Item #4: Ordinance to Temporarily Modify Certain Personnel Policies of the City of Monroe; Approved

The City Administrator, as acting Personnel Administrator, shall be vested with full authority to redefine the City’s Reduction in Force provisions in consultation with the City Attorney, to approve updated work schedules and pay plans as needed, and take other City personnel-related actions as required in order to address the evolving City response to the Pandemic. This shall remain in effect for ninety (90) days, unless sooner terminated or extended.

Item #5: Ordinance to Impose a Curfew in the City of Monroe; Denied

NOTE: THIS ORDINANCE DID NOT PASS.

Item #6: Ordinance to Temporarily Close Certain Establishments in the City of Monroe, due to the COVID-19 Pandemic; Approved

All gyms, fitness centers, fitness studios, theaters, live performance venues, bowling alleys, arcades, or other similar establishments within the City of Monroe shall be temporarily closed. All restaurants, food courts, and other eating establishments within the City of Monroe shall cease offering dine-in and/or outdoor/patio service. Such eating establishments may continue to prepare and offer food to customers through delivery, takeout, and/or drive-thru service. Cafeterias or on-site dining services in hospitals, nursing homes, assisted living facilities, or other similar facilities within the City of Monroe following previously issued state and federal public health guidelines shall not be subject to closure requirements of this Ordinance. The closures required by this Ordinance shall remain in effect for thirty (30) days, unless sooner terminated or extended, in order to ensure the general welfare, health and safety of the public. This ordinance shall remain in effect for thirty (30) days, unless sooner terminated or extended.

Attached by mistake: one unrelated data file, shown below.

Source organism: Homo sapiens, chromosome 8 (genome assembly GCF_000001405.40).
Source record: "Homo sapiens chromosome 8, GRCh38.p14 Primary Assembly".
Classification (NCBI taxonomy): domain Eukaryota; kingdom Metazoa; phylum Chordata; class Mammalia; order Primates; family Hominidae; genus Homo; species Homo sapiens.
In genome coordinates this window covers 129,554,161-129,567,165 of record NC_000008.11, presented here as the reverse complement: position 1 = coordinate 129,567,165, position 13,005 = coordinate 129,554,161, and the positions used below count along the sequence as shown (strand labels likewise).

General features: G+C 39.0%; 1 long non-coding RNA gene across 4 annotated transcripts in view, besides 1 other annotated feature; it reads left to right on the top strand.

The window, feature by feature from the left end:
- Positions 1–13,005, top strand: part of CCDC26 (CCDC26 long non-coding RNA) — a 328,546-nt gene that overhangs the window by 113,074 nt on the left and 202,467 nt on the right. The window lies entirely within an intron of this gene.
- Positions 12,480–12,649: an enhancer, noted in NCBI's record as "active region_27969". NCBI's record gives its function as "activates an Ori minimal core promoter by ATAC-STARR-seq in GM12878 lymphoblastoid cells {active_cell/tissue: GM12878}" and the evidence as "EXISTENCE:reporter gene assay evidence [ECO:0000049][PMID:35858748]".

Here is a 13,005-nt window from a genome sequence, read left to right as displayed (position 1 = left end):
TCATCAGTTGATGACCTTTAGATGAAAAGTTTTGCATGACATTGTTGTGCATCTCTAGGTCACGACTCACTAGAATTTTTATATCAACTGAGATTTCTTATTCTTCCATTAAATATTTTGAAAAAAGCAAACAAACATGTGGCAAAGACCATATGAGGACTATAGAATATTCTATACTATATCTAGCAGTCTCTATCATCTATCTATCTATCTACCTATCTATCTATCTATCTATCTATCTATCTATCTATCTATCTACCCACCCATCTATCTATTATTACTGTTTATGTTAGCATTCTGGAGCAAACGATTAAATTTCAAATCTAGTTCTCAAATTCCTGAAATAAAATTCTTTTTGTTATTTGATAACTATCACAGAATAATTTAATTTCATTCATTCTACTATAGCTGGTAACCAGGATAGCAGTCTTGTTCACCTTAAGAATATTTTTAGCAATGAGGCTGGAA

Note: for businesses or organizations not mentioned in the City ordinance, please refer to Governor Bran Kemp’s Executive Order on March 23, 2020, for additional clarity.

Item #7: Utility Disconnections and Late Fees; Approved

Currently, the City of Monroe has administratively stopped all utility disconnections but not late fees through the end of March, 2020. Council has now voted to approve an extension of the policy of NO utility disconnections through April 30, 2020 AND a waiver of late fees until April 30, 2020 for all City of Monroe Utility accounts.

Other Business: no formal action
Council unofficially directed the City Administrator to officially create a succession plan should City Administrator become incapacitated. In the meantime, the Council may operate based on Charter provisions whereby the City Department Heads would report directly to City Council.